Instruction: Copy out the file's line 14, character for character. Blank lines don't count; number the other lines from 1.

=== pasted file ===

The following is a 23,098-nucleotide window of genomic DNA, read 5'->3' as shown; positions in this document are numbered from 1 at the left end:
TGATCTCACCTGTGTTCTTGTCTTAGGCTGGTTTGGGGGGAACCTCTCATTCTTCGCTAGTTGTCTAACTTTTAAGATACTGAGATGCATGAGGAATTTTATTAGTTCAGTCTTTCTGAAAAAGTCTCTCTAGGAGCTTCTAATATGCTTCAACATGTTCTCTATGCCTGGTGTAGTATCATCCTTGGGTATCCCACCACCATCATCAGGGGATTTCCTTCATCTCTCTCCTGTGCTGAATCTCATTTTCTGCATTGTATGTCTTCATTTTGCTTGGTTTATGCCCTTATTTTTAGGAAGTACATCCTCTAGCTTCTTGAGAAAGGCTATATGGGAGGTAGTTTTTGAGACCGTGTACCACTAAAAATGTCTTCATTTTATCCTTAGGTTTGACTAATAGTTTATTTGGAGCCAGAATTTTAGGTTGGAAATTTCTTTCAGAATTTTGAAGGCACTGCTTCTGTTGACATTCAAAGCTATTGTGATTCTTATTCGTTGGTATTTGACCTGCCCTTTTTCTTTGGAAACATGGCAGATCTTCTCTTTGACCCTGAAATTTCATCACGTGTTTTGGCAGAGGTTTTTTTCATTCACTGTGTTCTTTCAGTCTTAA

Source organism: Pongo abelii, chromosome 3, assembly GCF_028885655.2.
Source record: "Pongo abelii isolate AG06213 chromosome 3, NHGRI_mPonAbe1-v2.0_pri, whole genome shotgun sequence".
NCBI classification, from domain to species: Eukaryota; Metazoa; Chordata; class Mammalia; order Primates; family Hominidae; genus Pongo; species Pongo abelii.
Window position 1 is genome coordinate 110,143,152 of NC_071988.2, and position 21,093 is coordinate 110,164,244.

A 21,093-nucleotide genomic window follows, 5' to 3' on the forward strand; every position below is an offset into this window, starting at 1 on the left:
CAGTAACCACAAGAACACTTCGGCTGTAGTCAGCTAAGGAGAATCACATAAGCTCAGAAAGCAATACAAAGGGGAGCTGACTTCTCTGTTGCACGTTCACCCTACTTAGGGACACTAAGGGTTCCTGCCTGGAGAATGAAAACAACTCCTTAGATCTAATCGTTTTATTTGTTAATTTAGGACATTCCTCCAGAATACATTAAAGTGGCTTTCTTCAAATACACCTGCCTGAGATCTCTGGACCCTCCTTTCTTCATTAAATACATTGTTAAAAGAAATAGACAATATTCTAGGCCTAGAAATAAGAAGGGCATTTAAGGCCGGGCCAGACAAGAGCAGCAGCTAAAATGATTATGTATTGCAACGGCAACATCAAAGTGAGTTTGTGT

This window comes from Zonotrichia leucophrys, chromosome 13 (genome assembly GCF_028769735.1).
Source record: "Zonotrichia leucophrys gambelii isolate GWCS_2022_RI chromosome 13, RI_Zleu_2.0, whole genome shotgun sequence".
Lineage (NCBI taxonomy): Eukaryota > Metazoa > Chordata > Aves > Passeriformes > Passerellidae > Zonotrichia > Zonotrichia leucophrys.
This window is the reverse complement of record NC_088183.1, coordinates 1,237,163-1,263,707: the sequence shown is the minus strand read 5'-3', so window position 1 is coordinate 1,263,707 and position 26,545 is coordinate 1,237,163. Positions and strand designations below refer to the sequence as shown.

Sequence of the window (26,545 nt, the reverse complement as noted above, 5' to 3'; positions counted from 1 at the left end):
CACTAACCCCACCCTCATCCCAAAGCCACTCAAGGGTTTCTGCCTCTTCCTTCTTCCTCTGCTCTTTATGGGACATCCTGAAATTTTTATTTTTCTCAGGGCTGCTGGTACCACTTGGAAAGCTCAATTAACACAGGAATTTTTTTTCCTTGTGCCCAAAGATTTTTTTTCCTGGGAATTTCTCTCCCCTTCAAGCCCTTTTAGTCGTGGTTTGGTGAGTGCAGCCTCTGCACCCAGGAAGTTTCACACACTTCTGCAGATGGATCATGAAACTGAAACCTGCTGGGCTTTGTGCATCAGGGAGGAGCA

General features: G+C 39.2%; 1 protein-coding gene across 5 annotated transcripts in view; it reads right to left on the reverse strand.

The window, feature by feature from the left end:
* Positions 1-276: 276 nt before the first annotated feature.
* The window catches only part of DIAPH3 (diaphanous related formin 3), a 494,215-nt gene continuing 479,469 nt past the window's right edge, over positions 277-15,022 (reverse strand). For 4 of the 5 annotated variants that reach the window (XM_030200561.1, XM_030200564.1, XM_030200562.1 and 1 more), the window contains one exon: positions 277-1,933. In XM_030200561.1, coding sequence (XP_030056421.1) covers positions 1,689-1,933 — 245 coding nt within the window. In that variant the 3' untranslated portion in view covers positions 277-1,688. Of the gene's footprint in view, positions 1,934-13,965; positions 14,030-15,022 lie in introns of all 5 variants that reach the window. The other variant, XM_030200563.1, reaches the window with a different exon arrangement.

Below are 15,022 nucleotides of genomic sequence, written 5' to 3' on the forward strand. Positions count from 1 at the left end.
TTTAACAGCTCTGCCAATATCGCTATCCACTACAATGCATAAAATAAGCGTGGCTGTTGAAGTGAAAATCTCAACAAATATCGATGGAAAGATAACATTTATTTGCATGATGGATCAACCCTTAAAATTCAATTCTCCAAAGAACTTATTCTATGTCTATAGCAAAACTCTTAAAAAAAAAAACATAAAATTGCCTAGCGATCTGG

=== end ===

CACTAACCCCACCCTCATCCCAAAGCCACTCAAGGGTTTCTGCCTCTTCCTTCTTCCTCTGCTCTTTATGGGACATCCTGAAATTTTTATTTTTCTCAGGGCTGCTGGTACCACTTGGAAAGCTCAATTAACACAGGAATTTTTTTTCCTTGTGCCCAAAGATTTTTTTTCCTGGGAATTTCTCTCCCCTTCAAGCCCTTTTAGTCGTGGTTTGGTGAGTGCAGCCTCTGCACCCAGGAAGTTTCACACACTTCTGCAGATGGATCATGAAACTGAAACCTGCTGGGCTTTGTGCATCAGGGAGGAGCA